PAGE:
On A Thursday…

It’s been a while since I’ve done one of these posts, which I think originated with Miz B at her blog which is now called A Daily Rhythm. So, as part of my effort to post more frequently, I thought I’d tell you what was on the crimeworm bedside table this week. And yes, I’m aware I’m a day late. There’s a reason for it – this book….

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I’ve been glued to most of Stuart McBride‘s In The Cold Dark Ground. This is the first of his I’ve read for a while – one in particular was a bit too gruesome for me, and there’s also the “too many series to keep up with” problem we all face. But this was fantastic…Lots of changes in Sergeant Logan McRae‘s  life, which I’d caught up on by about halfway through. He’s definitely one of the finest writers of police procedurals around at the moment – which means I’ll now be on the hunt for the missing volumes in my collection! I’ll review this one shortly, before I forget all the cracking one-liners!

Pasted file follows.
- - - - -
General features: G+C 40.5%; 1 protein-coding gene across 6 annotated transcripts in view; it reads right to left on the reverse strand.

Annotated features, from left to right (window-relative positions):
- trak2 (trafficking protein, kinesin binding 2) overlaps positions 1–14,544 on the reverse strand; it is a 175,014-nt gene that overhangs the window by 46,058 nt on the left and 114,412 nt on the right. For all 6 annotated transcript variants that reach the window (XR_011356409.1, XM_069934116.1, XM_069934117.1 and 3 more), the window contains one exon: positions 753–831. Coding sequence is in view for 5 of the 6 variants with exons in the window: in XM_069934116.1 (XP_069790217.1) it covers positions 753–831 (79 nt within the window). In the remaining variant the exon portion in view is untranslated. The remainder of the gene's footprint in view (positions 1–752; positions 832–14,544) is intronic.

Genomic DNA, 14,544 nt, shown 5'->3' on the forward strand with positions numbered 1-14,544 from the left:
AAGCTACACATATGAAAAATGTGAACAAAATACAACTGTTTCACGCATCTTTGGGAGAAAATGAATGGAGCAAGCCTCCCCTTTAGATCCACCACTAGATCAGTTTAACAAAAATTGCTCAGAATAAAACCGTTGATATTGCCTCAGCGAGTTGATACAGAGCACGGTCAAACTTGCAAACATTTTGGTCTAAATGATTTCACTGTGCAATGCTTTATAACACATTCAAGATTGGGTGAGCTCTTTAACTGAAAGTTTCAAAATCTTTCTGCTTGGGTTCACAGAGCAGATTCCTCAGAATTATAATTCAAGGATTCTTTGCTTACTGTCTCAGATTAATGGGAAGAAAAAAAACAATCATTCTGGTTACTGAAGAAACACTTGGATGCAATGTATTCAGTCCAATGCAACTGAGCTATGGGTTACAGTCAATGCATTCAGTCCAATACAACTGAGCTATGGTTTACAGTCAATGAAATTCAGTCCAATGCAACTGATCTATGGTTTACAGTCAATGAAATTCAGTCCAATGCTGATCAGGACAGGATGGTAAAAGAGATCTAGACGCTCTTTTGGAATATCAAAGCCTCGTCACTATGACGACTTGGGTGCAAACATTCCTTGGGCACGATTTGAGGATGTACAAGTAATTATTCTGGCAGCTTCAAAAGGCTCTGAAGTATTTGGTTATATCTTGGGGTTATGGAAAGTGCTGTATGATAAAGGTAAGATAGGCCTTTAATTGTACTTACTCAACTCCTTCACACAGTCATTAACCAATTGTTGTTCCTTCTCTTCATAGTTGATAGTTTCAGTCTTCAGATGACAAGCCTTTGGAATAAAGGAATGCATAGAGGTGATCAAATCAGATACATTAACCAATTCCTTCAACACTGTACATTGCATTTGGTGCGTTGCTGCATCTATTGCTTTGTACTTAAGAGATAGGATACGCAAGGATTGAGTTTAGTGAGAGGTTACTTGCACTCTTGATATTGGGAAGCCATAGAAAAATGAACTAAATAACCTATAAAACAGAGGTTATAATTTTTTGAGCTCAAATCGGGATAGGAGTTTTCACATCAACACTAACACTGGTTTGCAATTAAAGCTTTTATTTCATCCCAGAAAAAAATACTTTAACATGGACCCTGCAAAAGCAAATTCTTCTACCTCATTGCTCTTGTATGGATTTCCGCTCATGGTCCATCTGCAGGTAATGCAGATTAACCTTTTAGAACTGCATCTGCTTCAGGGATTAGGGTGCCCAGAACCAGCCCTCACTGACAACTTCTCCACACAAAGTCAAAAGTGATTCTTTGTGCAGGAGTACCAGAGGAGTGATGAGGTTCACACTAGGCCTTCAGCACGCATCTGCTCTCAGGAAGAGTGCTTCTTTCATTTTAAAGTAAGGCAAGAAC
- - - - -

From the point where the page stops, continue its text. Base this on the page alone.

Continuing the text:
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Next up is a book called Direct Hit, by Mike Hollow, which is no.1 in a new series (just what I need!) called The Blitz Detective. Having read a couple of books set during WWII, and the blackouts specifically (Without The Moon by Cathi Unsworth, my Book Of 2015 – review coming! – and Crooked Hearts by Lissa Evans – ditto, as well as Sarah Waters’ The Night Watch some time previously), and really enjoying reading about the nefarious goings-on in the streets when all was dark, this seemed like just the ticket as a follow on read. I’ll let you know how it goes.

I’m also reading the first Maigret novel, Pietr The Latvian. Like all Georges Simenon‘s Maigret books, it’s a slimline novel. I’ve had it for a while, but was inspired to read it by Annabel’s House Of Books, who enjoyed something of a Maigret binge last year!